# Tee Hee

What is the alternative to this? It is, of course, quantitative easing. If the government announced a £100 billion bond buying programme to fund the emergency energy price support that it is providing over the next year, using the precedents of 2009 and 2020 as wholly justifiable excuse, the market would not be phased. And what would immediately happen as a result is that the pressure on sterling would be reduced, considerably.

The way to increase the value of sterling is to print more sterling.

It’s the way ‘e tells ’em.

## 22 thoughts on “Tee Hee”

1. Well here in the Fourth Reich we are busy solving real actual shortages of real actual stuff by printing money.

Therefore brexit proves it works. Or something.

2. > phased

Fazed. I’m seeing a lot of people making this mistake recently.

3. Since inflation is just money demand by price setters in Sterling, why isn’t supplying more Sterling the glaringly obvious solution?

4. @question mark

Because for: a=the total value of an economy, b=the number of tokens to express that value, x=the resultant value per token,

x can be expressed as x=a/b .

From this can be inferred that for a given value of a, any increase in b will diminish the value of x.

@W.Connolley I think the term “phased” is correct here, since the concepts of Captain Potato would only work in an alternate reality, in which his mind certainly lives..

5. “William Connolley
October 11, 2022 at 10:26 am
> phased

Fazed. I’m seeing a lot of people making this mistake recently”

It’s the opposite problem I have – I read a lot so don’t know how a lot of words I read are pronounced. The ‘I don’t know how words I’ve heard are spelled’ is a problem affecting the yours.

I don’t know why Murphy is doing it – except likely just piss poor care not taken when editing.

Everything he posts has a first draft feel to it.

6. Dear Mr Connelley,

Trot over to that nice Mr. Murphy’s blog and point out to him directly the incorrect usage of the word “phased”. I predict that he will accuse you of being a troll and give you short shrift in no time flat.
Go on. I dare you.

Kind regards
Henry Crun Esq.

PS. Saw you perform in Manchester some years ago, shame about the Parkinson’s but you can still spin a funny yarn.

7. Grikath

Have you ever heard of the Cambridge Capital Controversy? If you measure value in dollars, then why not print more dollars to buy abundant energy being throttled by greedy producers demanding more dollars?

8. “If you measure value in dollars, then why not print more dollars to buy abundant energy being throttled by greedy producers demanding more dollars?”

Are you sure you can’t crowbar in some reference to grasping Jews into that little bit of fascist/socialist (same difference really) ranting?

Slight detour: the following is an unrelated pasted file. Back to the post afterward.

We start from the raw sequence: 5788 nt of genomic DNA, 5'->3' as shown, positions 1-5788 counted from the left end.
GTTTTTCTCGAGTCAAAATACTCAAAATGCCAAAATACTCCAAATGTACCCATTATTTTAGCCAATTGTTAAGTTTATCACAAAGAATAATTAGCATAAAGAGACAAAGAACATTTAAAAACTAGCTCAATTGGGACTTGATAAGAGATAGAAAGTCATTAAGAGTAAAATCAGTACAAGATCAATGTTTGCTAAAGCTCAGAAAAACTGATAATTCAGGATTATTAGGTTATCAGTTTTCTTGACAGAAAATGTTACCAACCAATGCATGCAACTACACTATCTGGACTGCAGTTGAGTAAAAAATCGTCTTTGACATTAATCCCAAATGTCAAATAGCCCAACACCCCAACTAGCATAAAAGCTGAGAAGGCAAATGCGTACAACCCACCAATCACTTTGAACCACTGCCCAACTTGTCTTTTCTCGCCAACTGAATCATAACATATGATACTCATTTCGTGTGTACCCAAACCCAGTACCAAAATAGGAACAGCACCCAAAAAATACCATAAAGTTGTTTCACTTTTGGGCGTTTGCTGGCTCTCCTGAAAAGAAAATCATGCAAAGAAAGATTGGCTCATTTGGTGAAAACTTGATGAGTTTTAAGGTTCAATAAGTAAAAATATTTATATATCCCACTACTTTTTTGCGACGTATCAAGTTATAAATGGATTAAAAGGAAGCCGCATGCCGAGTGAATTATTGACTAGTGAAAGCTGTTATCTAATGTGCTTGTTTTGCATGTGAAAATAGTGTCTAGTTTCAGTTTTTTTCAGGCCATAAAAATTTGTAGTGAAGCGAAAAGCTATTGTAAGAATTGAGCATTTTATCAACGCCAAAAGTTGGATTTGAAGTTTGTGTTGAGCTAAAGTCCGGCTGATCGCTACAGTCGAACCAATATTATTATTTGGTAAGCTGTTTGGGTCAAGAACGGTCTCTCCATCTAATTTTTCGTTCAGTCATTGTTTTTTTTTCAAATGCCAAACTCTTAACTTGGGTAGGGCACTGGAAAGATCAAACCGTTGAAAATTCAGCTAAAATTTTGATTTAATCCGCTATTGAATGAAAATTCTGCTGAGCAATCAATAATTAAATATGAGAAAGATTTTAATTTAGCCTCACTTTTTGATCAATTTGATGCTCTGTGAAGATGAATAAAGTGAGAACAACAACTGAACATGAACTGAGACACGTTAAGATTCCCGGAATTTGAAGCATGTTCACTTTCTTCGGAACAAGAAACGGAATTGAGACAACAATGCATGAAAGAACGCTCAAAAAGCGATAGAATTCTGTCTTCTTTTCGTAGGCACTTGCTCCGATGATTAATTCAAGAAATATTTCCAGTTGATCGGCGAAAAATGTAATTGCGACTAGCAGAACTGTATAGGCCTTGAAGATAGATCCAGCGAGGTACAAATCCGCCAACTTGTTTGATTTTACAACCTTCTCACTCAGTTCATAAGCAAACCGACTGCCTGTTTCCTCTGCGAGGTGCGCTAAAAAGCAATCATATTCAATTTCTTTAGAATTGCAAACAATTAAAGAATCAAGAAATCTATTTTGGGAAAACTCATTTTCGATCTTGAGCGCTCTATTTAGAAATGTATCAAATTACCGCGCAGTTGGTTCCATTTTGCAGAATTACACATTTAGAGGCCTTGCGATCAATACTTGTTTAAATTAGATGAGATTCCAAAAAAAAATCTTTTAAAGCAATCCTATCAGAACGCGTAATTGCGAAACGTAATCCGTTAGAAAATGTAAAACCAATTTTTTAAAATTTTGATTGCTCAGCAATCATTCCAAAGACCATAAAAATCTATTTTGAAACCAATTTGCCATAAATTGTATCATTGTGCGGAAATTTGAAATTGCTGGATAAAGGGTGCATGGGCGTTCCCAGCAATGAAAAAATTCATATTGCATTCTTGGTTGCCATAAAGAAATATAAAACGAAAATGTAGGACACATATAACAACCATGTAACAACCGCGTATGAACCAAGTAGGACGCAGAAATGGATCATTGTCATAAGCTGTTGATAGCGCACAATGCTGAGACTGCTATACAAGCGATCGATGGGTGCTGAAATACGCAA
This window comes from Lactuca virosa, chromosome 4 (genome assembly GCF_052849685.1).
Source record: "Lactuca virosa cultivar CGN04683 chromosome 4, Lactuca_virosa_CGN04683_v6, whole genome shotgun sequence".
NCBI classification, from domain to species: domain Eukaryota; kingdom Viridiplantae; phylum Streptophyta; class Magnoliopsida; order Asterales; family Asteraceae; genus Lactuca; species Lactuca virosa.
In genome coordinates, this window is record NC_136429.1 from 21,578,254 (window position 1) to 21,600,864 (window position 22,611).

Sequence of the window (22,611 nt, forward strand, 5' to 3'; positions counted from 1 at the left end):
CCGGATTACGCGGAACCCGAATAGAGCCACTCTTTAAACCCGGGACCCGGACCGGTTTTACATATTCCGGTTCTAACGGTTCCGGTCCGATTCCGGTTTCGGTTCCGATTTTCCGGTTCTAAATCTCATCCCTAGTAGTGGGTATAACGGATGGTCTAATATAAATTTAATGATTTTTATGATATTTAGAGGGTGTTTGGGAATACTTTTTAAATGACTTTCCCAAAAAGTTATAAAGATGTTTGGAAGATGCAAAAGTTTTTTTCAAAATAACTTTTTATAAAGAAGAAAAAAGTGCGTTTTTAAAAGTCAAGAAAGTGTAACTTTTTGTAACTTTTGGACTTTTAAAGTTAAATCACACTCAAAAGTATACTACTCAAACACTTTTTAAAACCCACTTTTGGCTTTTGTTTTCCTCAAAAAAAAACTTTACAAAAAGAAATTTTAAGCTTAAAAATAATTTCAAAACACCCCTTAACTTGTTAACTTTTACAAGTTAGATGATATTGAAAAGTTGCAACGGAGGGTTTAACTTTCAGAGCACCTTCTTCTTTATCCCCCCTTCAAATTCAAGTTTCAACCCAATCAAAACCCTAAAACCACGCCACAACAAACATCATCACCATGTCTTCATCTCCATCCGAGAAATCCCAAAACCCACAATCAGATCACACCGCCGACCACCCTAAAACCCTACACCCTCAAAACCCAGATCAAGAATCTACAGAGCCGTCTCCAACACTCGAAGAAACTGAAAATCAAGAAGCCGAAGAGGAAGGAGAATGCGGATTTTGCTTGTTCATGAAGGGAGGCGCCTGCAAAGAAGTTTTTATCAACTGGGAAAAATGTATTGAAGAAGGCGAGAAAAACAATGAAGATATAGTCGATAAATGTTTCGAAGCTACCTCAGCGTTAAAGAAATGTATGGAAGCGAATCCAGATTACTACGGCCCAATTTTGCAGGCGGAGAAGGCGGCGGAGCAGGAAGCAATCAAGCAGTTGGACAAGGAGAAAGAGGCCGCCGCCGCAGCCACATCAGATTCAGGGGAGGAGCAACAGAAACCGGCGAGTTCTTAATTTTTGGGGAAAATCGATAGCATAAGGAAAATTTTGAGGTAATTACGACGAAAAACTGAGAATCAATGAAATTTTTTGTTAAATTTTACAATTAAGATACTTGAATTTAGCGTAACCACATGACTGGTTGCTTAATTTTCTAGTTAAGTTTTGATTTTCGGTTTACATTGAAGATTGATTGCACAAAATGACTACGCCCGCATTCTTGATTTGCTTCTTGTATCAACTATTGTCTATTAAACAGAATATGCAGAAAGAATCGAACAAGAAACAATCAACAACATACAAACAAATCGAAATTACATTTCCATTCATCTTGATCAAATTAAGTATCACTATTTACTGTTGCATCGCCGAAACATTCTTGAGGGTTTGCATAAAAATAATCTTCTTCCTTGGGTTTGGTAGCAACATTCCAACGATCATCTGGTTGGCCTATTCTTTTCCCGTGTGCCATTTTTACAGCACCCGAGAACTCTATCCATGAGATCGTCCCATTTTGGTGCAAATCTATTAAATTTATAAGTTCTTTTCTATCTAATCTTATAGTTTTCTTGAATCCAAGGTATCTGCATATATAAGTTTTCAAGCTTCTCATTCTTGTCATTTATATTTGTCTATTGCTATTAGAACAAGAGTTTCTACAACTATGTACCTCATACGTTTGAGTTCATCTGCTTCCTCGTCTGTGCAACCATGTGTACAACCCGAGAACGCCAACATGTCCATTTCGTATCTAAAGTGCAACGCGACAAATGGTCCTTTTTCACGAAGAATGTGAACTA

9. If you are camping in the wilderness, why are you on here? There must be tons of things you could do there more interesting than making fatuous statements here. Is it snowing on Snoqualmie Pass yet?

10. Since inflation is just money demand by price setters in Sterling, why isn’t supplying more Sterling the glaringly obvious solution?

Because inflation isn’t “just money demand by price setters in Sterling”, which really should be, in and or itself, glaringly obvious.

11. In the precedent years of 2009 and 2020 it wasn’t the government that bought bonds. What am I missing? Ah Ritchie.

12. My six year old grandson could see the fallacy in Spud’s suggestion. How is the Ground-apple still employed anywhere?

13. QE is not money printing. It’s an asset swap, i.e., cash for bonds. The Bank of Canada did a series of Twitter posts to illustrate the difference:

[quote]
We bought the bonds with settlement balances – a kind of central bank reserve – not with bank notes.

What’s the difference?

Unlike cash, we can remove those reserves from the system. And you can see that we’ve been doing just that.
[end quote]

14. [quote]
Repeat after me: QE is an asset swap. No net increase in “money.” Gov’t securities exchanged for reserves. Gov’t securities are cash equivalents.
[end quote]

15. The thing about phoenices is that you need plenty of accelerant to make sure they don’t rise again.

16. “Unlike cash, we can remove those reserves from the system. ”

‘Can’ is doing a lot of heavy lifting in that statement.

17. QE is someone in the money business giving money to someone else in the money business. When you are in the money business, the natural home of that money is the markets. Which explains why the the stock markets and the property markets rose dollar for dollar and pound for pound in correlation to QE. None of it went to the on-paper destination, durable assets and working capital of companies not in the money business. Bubbles anyone?

18. abundant energy being throttled by greedy producers

To be fair Comrade ? has a point here. The production of energy is being throttled, but it’s not at the behest of those who would produce it but rather at the behest of those who maintain you can run a modern 24/7/365 economy on intermittent sunbeams and breezes, some of whom are indeed producers of windmills et al…

19. @ TomJ

Largely not the _producers_ of windmills etc., more the owners of large amounts of cheap land that otherwise has no productive value wanting some of that doggle to boon in their direction.

20. Unfortunately the environmentalists are not motivated by money. Yes there are hangers on who can see the cash [cough]Lord Seldom Glummer of BSE Burger[cough] but the real thrust is from the true believers. They think they are doing God’s Work (or Gaia’s) and thus they are the most evil of people – those who think they know the ‘truth’ and are prepared to force everyone else to submit to their version of it, ‘for your own good’ naturally…………